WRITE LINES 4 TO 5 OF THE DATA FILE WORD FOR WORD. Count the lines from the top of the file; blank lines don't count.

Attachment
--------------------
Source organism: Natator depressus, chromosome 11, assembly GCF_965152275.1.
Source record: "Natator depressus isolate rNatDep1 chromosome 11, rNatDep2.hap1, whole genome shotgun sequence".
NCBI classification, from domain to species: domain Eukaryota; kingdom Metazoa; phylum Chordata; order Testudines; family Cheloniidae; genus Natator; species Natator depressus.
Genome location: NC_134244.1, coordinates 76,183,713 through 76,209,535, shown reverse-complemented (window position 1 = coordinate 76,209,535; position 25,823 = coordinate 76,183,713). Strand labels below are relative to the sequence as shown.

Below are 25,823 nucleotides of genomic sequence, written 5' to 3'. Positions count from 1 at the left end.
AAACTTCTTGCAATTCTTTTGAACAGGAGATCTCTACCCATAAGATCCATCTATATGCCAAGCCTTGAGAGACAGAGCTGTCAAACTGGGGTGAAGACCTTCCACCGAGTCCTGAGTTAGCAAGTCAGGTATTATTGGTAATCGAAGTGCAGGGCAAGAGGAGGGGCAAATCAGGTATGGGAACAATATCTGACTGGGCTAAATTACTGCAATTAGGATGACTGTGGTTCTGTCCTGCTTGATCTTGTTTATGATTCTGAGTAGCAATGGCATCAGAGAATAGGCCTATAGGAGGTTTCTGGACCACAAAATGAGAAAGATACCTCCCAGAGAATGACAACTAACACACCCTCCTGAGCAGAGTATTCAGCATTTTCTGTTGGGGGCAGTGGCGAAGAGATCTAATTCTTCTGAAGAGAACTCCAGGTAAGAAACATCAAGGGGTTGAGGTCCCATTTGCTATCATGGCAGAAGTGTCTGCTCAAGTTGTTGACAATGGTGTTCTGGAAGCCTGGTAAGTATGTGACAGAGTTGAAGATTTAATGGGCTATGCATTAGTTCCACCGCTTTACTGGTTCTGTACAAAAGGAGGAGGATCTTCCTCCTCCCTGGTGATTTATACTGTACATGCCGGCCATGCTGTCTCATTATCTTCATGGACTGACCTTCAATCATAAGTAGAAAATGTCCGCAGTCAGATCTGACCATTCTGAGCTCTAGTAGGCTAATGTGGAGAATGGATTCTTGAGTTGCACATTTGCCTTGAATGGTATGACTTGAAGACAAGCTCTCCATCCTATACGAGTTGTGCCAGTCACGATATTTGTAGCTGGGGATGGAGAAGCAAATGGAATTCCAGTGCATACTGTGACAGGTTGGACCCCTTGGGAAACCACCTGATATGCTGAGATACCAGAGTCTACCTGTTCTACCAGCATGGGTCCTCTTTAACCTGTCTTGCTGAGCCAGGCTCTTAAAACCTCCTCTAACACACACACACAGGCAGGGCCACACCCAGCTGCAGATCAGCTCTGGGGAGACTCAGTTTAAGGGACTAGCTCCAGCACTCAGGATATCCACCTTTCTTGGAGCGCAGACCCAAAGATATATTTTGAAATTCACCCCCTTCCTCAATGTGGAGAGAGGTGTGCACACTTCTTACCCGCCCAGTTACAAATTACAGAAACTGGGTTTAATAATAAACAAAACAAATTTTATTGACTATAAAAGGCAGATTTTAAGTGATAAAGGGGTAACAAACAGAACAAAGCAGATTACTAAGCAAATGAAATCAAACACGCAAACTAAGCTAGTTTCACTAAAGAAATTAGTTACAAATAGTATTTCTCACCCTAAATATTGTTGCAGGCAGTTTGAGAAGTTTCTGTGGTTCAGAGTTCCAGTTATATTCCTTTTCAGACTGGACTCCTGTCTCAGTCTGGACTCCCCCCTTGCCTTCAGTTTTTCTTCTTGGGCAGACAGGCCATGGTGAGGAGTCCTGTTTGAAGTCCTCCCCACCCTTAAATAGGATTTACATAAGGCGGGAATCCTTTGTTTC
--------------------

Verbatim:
Genome location: NC_134244.1, coordinates 76,183,713 through 76,209,535, shown reverse-complemented (window position 1 = coordinate 76,209,535; position 25,823 = coordinate 76,183,713). Strand labels below are relative to the sequence as shown.

Below are 25,823 nucleotides of genomic sequence, written 5' to 3'. Positions count from 1 at the left end.